Chrysler presses Canada for financial support.
It was supposed to have been settled by now. If everything was done according to plan, Chrysler would have identified the brand slated to receive the next generation of its minivan and the one that would get its crossover derivative.
CEO Sergio Marchionne made it plain a few years back that only one minivan was needed with either the Chrysler Town & Country or the Dodge Grand Caravan transitioning to a crossover utility vehicle based on the platform underpinning the next generation minivan. That announcement has yet to be made, but minivan-related news is front and center.
Making an Investment
Instead of brand decisions, we now have Fiat Chrysler Automobiles (FCA) asking for as much as CAN$700 million in incentives from federal and provincial governments to update its two Ontario manufacturing plants. That contribution would partially defray the CAN$3.6 billion Fiat Chrysler Automobiles says it will cost to retool Windsor and update Brampton.
The Windsor plant has been the exclusive builder of Chrysler minivans since Dodge and Plymouth models were introduced in 1983. Brampton builds Chryslers large cars including the Dodge Charger and Chrysler 300. Together, the two assembly plants represent FCAs entire manufacturing presence in Canada.
That presence could be jeopardized if both Ontario and Canada decide not to contribute funds. For its part, the Canadians want FCA to pledge a long-term commitment to build cars in Canada reports Toronto’s Globe & Mail. The federal government recently announced that it wound invest another $500 million in its Automotive Innovation Fund, but it hasn’t promised that those funds will go to Fiat Chrysler. At least not exclusively.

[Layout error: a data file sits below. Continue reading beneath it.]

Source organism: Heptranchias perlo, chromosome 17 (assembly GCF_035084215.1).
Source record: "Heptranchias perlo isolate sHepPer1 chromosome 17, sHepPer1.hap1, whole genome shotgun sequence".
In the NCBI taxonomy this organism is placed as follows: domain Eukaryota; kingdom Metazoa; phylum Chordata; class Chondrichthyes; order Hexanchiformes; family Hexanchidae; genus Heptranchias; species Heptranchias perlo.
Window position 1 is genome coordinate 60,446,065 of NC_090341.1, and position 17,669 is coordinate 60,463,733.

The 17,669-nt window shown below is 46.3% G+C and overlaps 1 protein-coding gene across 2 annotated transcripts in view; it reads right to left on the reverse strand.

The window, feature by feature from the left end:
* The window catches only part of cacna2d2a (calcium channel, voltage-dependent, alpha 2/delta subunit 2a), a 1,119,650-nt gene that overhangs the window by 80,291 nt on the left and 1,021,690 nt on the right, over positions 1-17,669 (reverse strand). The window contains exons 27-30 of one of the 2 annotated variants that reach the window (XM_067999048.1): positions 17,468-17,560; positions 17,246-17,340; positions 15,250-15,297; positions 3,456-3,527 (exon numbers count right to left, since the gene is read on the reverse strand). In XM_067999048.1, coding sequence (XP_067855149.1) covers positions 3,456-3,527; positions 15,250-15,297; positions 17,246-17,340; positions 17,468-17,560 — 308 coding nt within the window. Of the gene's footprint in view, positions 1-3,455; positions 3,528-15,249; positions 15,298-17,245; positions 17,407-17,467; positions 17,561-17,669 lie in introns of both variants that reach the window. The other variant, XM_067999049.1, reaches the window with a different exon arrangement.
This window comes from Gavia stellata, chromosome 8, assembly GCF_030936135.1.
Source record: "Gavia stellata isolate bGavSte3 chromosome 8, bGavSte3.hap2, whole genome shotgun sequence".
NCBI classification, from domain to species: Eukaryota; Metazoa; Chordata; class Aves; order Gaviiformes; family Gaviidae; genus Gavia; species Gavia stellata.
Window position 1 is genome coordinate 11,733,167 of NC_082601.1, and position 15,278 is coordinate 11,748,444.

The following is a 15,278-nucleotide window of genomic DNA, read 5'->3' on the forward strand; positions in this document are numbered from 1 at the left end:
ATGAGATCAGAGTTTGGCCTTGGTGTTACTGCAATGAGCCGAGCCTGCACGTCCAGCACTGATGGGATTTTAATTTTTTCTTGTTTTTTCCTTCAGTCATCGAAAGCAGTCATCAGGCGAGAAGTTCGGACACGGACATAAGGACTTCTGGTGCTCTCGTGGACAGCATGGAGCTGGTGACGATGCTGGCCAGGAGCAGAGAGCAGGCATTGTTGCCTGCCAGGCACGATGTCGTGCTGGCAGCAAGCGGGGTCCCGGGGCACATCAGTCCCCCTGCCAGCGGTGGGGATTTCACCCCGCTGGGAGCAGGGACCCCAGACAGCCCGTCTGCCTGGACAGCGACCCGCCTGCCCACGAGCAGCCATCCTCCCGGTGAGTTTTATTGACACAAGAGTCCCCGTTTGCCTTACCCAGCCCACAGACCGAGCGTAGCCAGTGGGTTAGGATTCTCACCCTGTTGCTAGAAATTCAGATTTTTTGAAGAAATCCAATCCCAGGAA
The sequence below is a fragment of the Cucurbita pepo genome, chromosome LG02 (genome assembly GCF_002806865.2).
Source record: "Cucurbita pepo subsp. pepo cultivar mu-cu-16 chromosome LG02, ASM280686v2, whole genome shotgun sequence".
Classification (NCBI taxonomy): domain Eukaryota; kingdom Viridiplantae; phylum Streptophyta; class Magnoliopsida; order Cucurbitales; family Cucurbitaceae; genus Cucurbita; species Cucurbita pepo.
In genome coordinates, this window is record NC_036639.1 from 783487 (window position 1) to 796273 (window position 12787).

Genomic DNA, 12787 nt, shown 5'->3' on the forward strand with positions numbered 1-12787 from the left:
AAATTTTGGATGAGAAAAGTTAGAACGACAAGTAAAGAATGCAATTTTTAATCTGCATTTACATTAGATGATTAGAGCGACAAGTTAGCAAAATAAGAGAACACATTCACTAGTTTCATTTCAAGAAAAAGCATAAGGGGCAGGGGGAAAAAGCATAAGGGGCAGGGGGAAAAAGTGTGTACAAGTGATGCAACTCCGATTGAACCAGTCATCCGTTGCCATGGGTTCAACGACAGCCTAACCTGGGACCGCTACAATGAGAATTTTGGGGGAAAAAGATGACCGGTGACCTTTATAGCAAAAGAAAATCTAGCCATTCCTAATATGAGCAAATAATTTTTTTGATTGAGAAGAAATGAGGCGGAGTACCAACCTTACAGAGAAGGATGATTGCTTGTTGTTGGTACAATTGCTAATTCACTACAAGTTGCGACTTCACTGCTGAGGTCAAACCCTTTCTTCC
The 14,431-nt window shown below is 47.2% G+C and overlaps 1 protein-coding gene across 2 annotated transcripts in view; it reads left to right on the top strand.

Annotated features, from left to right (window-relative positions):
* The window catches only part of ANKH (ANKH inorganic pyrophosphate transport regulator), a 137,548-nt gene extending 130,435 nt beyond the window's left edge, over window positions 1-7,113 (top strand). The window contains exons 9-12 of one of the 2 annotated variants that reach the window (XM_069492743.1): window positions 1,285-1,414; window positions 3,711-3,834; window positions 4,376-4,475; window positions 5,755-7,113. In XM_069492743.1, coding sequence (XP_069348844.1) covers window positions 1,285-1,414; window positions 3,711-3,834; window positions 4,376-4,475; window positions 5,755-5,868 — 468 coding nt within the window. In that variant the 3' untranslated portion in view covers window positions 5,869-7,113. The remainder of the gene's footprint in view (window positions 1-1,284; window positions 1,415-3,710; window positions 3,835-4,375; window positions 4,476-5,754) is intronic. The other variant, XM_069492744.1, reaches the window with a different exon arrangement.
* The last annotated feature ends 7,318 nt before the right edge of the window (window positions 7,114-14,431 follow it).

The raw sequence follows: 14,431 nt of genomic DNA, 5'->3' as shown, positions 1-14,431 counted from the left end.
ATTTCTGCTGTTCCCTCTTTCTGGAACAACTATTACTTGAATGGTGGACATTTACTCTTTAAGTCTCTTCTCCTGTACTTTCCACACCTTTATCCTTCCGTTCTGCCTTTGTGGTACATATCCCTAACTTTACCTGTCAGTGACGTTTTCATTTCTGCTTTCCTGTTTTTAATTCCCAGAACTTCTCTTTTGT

Minivans to Mexico?
Marchionne raised eyebrows last month at the Detroit auto show when he said that the company had alternatives to continuing to build minivans in Windsor, reports the Wall Street Journal. That may include shifting product to Mexico where labor costs are much lower than in Canada. Of the three North American Free Trade Agreement (NAFTA) countries, Canada’s labor costs are highest followed by the United States and much further down the list, Mexico.
Canada and Ontario contributed billions of dollars in loan money in 2009 to help General Motors and Chrysler, loans that have since been paid back. Still, the country has shed more than 50,000 automotive jobs since 2000 and another 8,000 direct manufacturing jobs would be affected if Chrysler pulled up stakes. Tens of thousands of supplier and spin off jobs would also likely go away. In all, Chrysler employs 10,245 people in Canada as of Jan. 2014
Meanwhile, Down Under
A Chrysler exit would not decimate the country’s automotive industry composed of multiple manufacturers including GM, Ford, Toyota, and Honda. And, unlike Australia, the Canadian industry is heavily tied to the US and Mexico, with suppliers, components, and new vehicles moving back and forth across each border. Yet, it also raises the stakes for the remaining manufacturers, each competing in a global industry where maintaining operating costs is crucial for competitiveness and the bottom line.
Australia’s auto industry is in dire straits with Toyota following Ford and GM by announcing the end of domestic manufacturing within the next four years. The prospect that Canada might someday lose its manufacturing base and go the way of Australia is not lost on provincial and federal government leaders. What type of proposal they make to keep Fiat Chrysler from fleeing might also set a precedence for other manufacturers to follow as they weigh their own needs.
Photo courtesy of Fiat Chrysler Automobiles, N.V.